The Nigerian Institution of Safety Engineers (NISE), a division of Nigerian Society of Engineers (NSE) has conferred Fellowship on Engr. Akin Olateru, the Commissioner of Accident Investigation Bureau (AIB).
NISE said that Olateru who was among the top 10 professionals conferred with the honour was recognised for his professional performance since he was appointed as the helmsman in the bureau.
Other professionals conferred with the prestigious recognition are Dr. Maikanti Baru, group managing director, Nigerian National Petroleum Corporation (NNPC), Engr. Oladimeji Oguntominiyi, the director Highways Construction and Rehabilitation, Federal Ministry of Power, Works and Housing, Engr. Babagana Mohammed, Deputy President, Nigerian Society of Engineers and Engr. Idris Abubakar, executive director, Engineering and Technical Services, Nigerian Ports Authority (NPA).
Others are Engr. Salisu Daura, Director of Engineering Services, Federal Airports Authority of Nigeria (FAAN), Engr. Bayo Adio, managing director, Thoriums Limited, Engr. Benjamin Olamijulo, managing director, Accord Engineering Limited and Engr. Funsho Adebiyi, regional director (South West), Federal Ministry of Power, Works and Housing.
Engr. Adeyemi Oyedepo, the President, NISE in his remarks said that Olateru’s performance in office was unprecedented and charged him to continue in that stead.
He explained that the Fellowship conferment on Olateru and others was not a frivolous jamboree, but a sacred occasion and opportunity to honour and celebrate with Nigerian and non-Nigerian members who he said had attained the highest level in engineering safety and clearly exhibited exceptional achievements in their careers and in engineering safety.
He added: “For today’s conferment, our screening committee has selected 10 safety icons from all engineering fields to be made worthy fellows. The selection process reminded me of the Beans Theory of Selection; when you put a handful of beans in a bowl of water, the light-weight and weavil ravaged ones float to the surface to be thrown away, while the viable one and useful ones sink to the bottom.
“I urge them to see the Fellowship as a call to more engineering safety service, a ladder and motive to be an engineering safety mentor, counsellor, catalyst, coach, supporter, anchor and promoter.”
In his speech, Olateru lauded the leadership of NISE for the conferment, describing it as a great honour.
Olateru, however, lamented that Nigeria does not punish Chief Executive Officers (CEOs) for non-performance, stressing that Nigeria never put too much emphasis on performance.
He vowed that he would consistently uphold the ethics of the profession and offer maximum supports to organizations that seek to promote safety in the sector.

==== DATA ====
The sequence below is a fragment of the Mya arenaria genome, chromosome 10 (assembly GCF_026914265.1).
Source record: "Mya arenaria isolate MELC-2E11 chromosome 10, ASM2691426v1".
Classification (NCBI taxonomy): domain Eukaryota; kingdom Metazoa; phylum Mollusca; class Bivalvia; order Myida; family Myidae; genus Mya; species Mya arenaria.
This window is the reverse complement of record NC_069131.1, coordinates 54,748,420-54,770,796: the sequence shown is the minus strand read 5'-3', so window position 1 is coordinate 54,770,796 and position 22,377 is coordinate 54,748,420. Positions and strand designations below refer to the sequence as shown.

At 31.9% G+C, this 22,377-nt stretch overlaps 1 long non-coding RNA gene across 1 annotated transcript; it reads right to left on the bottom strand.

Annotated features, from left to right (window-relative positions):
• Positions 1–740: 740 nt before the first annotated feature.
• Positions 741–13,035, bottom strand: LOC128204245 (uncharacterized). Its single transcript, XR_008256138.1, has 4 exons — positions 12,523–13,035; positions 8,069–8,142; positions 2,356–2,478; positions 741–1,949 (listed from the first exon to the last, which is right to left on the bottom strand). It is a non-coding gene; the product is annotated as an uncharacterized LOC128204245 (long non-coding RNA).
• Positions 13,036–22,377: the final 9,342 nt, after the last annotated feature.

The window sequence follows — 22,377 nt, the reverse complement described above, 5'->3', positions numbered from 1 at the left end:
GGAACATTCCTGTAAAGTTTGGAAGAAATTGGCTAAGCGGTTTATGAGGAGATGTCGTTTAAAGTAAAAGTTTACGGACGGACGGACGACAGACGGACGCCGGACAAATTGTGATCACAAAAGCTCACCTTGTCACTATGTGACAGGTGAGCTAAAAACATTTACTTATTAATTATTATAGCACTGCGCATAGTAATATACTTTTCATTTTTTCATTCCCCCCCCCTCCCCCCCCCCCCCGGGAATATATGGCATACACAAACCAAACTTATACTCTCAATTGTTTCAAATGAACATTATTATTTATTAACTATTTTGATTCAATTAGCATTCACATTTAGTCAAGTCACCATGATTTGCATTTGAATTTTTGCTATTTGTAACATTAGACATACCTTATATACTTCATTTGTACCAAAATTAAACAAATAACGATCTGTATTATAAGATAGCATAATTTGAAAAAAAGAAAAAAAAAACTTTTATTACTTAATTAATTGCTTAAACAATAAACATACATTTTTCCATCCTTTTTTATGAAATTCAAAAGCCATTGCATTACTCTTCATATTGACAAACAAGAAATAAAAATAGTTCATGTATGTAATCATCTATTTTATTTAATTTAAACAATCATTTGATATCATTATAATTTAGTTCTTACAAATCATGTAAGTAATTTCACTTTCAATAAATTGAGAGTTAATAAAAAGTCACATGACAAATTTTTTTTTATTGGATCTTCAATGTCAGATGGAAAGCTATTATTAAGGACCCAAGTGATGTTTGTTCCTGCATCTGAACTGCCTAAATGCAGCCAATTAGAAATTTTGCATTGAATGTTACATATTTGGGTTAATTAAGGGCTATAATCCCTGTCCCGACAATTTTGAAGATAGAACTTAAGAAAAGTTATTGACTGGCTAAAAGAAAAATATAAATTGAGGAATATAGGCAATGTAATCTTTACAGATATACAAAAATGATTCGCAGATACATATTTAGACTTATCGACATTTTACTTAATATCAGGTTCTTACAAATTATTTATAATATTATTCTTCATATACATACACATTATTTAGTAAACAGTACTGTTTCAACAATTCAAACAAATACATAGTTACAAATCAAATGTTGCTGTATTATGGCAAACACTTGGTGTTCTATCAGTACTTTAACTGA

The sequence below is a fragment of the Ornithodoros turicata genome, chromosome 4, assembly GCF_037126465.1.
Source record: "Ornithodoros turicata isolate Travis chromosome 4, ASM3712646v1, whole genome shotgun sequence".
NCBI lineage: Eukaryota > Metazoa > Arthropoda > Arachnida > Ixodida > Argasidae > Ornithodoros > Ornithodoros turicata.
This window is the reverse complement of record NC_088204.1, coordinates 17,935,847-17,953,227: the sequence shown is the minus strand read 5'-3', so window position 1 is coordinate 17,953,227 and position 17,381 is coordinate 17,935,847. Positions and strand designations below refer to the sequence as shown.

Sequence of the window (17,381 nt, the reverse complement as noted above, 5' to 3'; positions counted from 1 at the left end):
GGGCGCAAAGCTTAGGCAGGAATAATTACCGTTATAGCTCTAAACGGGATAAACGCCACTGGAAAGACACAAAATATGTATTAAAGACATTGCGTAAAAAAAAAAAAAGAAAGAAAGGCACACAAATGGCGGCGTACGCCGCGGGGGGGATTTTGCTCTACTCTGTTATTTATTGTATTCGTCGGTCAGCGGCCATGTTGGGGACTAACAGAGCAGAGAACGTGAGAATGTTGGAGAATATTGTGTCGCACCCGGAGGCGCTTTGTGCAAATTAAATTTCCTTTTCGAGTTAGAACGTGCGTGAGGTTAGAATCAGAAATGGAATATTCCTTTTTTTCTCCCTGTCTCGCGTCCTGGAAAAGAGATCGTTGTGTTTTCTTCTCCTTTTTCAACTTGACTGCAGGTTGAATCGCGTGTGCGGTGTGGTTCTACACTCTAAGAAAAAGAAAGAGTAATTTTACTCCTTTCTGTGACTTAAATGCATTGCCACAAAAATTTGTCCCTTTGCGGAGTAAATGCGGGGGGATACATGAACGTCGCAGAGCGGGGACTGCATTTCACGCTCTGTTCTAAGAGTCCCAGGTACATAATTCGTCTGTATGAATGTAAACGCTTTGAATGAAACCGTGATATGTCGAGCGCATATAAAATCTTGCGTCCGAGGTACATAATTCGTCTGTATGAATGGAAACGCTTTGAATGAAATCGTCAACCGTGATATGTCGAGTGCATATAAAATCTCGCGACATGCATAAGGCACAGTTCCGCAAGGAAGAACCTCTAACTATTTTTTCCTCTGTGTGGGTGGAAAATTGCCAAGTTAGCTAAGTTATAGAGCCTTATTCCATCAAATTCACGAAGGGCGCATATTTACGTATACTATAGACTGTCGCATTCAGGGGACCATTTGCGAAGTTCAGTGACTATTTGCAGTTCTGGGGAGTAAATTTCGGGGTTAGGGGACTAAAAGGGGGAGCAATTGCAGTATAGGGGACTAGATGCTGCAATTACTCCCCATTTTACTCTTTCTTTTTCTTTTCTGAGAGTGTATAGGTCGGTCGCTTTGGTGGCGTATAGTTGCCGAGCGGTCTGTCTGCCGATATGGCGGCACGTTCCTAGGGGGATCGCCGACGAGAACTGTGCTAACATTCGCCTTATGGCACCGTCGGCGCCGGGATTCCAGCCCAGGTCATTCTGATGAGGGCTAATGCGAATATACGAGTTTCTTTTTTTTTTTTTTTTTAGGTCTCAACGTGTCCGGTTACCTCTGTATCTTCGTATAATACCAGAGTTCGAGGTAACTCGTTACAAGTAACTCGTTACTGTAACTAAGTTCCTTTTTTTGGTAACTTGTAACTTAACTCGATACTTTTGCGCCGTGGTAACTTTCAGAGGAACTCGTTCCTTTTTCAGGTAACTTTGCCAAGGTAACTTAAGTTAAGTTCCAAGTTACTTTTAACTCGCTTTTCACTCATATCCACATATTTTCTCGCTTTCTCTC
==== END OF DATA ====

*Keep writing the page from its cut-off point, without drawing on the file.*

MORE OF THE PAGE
He said that aviation industry was a very dynamic one, which required maximum concentration, stressing that with dedication, the industry would move forward.
Olateru who was the first African to be honoured with the award of Fellowship by Royal Aeronautic Society in United Kingdom, maintained that recognition of hard work by organisations and associations would encourage improved performance.
He said: “What gives me joy is when people recognise your efforts. It is a great pleasure for me to be awarded this Fellowship. Aviation is very dynamic, while a lot of things change regularly.”
Olateru further charged the Nigerian Society of Engineers (NSE) to participate with the Federal Government in solving the power challenge in the country, stressing that several factories and closed shop because of lack of constant electricity supply.
He insisted that employment generation was hinged on effective power supply, which he lamented had taken the backseat in the country for almost four decades.
He noted that France generates uranium from Niger Republic to power energy, wondering why Nigeria, a close neighbour to the West African country could not do the same through it engineers.
“France is one of the biggest electricity generators via nuclear energy. France gets uranium from Niger Republic. We are a next door neighbour to Niger Republic. Why can’t we benefit from this? We have been on 10,000mw in the last 20 years. Something must be done urgently to address this gap.
“A lot of organisations have left Nigeria because of lack of electricity supply. Our institutions and turning out young graduates and engineers, but they are not employed have no work to do,” he said.